In the wake of recent conversations, I’ve been looking around for further resources on transformative justice. I haven’t been able to do a lot of intense follow-up on the topic lately, because in mid-January I had major spinal surgery (after breaking my neck in an accident back in 2011); this obviously has involved many painkillers and a lot of sleep and not-working as much as possible. However, I have been able to do some reading, and I want to share some of what I’ve found most compelling.
This was written for and originally published at Role/Reboot.
Do we actually believe that people can change? If so, how do we want them to show us they’ve changed? Is absolution possible? Who decides the answers to these questions?
My latest piece at the girl-power site Off Our Chests: A month or two ago, I published a piece called A Unified Theory of Orgasm. In that piece, I talked about my own history, and how long I took to…
Role/Reboot regular contributor Hugo Schwyzer has an extremely controversial history that includes four marriages, substance abuse, and sexual behavior that he has since described as compulsive and destructive until he got clean and sober and turned his life around, beginning in 1998.
I’ve got some links to some event locations, great links and 101 materials about sex workers’ rights – feel free to link to your own posts about sex work, the International Day To End Violence Against Sex Workers, and relevant events in the comments.
Recently, I received an email from a student who is writing a paper about sex-positive feminism. He asked a bunch of questions; while I was reviewing those questions, I decided to just go ahead and post them plus my answers publicly (with the student’s consent, of course).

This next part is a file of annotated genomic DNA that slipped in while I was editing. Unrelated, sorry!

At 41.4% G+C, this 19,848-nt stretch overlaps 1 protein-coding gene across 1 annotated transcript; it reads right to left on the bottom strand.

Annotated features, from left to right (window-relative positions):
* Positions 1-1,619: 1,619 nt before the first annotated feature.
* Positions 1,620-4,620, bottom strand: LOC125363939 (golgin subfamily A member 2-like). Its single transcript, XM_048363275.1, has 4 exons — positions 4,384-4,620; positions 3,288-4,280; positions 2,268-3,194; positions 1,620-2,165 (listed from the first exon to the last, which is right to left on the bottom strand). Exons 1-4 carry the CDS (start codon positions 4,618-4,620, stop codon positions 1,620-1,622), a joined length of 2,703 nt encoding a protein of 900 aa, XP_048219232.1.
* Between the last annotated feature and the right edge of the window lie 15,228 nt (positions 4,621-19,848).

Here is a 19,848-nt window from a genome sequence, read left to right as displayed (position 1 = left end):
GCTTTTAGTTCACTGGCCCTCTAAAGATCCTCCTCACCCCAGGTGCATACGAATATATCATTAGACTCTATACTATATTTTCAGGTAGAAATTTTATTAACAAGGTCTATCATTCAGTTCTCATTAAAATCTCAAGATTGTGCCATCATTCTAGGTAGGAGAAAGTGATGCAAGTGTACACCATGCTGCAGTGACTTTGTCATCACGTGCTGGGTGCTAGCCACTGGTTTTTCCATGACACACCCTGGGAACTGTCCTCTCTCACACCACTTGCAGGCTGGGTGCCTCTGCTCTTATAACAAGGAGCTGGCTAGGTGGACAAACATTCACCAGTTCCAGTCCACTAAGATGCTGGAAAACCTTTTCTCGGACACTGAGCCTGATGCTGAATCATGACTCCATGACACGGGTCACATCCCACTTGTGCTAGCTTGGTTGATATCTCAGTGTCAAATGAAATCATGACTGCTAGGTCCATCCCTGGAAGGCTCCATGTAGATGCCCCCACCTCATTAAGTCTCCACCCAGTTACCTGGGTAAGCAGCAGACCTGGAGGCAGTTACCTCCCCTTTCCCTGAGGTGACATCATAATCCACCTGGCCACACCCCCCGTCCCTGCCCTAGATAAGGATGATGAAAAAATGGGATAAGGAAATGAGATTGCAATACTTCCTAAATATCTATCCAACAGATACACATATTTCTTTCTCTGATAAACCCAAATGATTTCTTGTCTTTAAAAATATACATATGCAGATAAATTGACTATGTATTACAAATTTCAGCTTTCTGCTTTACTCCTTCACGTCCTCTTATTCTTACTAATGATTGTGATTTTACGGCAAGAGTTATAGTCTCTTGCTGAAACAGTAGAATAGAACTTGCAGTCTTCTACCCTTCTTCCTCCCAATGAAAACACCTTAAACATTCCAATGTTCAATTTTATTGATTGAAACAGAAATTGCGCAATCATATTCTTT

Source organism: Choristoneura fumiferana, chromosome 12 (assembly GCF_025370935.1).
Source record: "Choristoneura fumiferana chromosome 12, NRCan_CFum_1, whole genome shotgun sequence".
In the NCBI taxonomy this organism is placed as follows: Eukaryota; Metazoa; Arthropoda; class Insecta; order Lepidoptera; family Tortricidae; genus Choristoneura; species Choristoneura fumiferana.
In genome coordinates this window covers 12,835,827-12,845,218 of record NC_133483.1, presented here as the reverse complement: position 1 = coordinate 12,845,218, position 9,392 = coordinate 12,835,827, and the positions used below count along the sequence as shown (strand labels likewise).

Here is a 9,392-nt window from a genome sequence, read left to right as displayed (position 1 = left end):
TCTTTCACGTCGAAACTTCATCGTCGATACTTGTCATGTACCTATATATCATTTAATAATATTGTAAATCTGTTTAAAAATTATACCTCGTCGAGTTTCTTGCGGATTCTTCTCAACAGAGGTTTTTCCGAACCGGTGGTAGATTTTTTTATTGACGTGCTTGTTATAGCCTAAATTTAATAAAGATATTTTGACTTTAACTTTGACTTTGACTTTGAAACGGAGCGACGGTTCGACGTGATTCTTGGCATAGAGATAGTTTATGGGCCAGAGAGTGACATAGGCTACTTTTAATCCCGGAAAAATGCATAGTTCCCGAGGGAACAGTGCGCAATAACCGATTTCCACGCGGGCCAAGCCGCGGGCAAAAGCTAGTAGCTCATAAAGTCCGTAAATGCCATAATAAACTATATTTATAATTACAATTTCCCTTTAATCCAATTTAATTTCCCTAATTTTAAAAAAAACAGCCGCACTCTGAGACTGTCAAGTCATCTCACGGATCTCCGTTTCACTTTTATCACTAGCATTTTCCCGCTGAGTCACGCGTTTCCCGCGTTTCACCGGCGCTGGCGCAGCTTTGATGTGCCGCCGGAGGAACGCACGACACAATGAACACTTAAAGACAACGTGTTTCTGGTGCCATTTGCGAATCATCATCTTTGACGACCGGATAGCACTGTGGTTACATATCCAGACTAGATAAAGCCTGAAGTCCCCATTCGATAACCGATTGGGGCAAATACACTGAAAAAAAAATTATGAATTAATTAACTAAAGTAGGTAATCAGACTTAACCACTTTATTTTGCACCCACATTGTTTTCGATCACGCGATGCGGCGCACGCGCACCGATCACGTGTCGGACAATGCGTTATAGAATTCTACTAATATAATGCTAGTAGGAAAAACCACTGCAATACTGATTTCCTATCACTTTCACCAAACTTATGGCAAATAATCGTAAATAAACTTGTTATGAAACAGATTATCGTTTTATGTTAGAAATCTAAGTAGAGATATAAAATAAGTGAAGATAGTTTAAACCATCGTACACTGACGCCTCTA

The last week was rough for me. In non-sex news, there have been problems with my healing — I broke my neck back in August, and while I was lucky enough to survive without paralysis, it’s a long and complex recovery process, and I recently learned that I’m in worse shape than we thought. So I’ve been in kind of a sad mood. Then, in sex news, a guy I really liked did the Let’s-Just-Be-Friends thing.
Forbes ran this totally appalling thing titled “If I Were A Poor Black Kid” that is only interesting because of the amount of fail involved. On the bright side (?), at the end of it, they link to some of the outraged responses around the Internet. One of those responses is from Ta-Nehisi Coates.
My latest piece over at Off Our Chests: I currently approach my relationships as polyamorous, meaning that I prioritize being able to have multiple lovers and discussing the relationships honestly with everyone concerned. A while back, I wrote a piece…
Here’s a Cat And Girl comic that always, always, always makes me crack up. Humorless feminists UNITE. (Transcription below the fold:
The most tragic part of the whole story is that this empty shell of a person – which at this point is nothing more than a frozen echo of Bella, twisted and destroyed as she is by her co-dependence with Edward, fails to see what has happened to her. She ends the story in denial – empty, annihilated, and having learned nothing.